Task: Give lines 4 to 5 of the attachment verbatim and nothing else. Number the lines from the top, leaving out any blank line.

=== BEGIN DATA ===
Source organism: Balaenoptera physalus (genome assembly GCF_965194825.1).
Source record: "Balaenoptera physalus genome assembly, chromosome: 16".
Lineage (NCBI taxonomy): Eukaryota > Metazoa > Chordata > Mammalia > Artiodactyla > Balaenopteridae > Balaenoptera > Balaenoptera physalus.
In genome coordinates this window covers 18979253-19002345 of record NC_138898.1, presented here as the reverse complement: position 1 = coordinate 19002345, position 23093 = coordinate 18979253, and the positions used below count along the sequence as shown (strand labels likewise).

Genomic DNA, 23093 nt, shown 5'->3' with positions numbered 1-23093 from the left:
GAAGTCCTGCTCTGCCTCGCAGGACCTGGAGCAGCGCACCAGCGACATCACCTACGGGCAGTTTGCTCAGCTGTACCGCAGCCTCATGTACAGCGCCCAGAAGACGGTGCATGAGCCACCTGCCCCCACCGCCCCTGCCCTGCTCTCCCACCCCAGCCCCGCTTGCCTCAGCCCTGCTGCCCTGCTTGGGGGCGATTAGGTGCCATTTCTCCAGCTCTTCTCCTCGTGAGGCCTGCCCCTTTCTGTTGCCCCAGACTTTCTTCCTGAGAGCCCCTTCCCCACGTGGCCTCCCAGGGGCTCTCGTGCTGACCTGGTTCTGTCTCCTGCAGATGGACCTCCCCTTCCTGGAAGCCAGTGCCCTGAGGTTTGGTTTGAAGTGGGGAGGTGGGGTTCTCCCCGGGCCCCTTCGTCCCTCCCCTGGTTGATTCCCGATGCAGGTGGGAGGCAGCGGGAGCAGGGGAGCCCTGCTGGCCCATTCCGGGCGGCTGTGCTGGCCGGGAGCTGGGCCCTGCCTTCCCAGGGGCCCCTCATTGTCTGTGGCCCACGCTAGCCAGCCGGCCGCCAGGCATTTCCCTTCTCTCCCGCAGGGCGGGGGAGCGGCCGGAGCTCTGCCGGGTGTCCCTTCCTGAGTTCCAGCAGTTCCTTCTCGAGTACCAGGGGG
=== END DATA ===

In genome coordinates this window covers 18979253-19002345 of record NC_138898.1, presented here as the reverse complement: position 1 = coordinate 19002345, position 23093 = coordinate 18979253, and the positions used below count along the sequence as shown (strand labels likewise).

Genomic DNA, 23093 nt, shown 5'->3' with positions numbered 1-23093 from the left: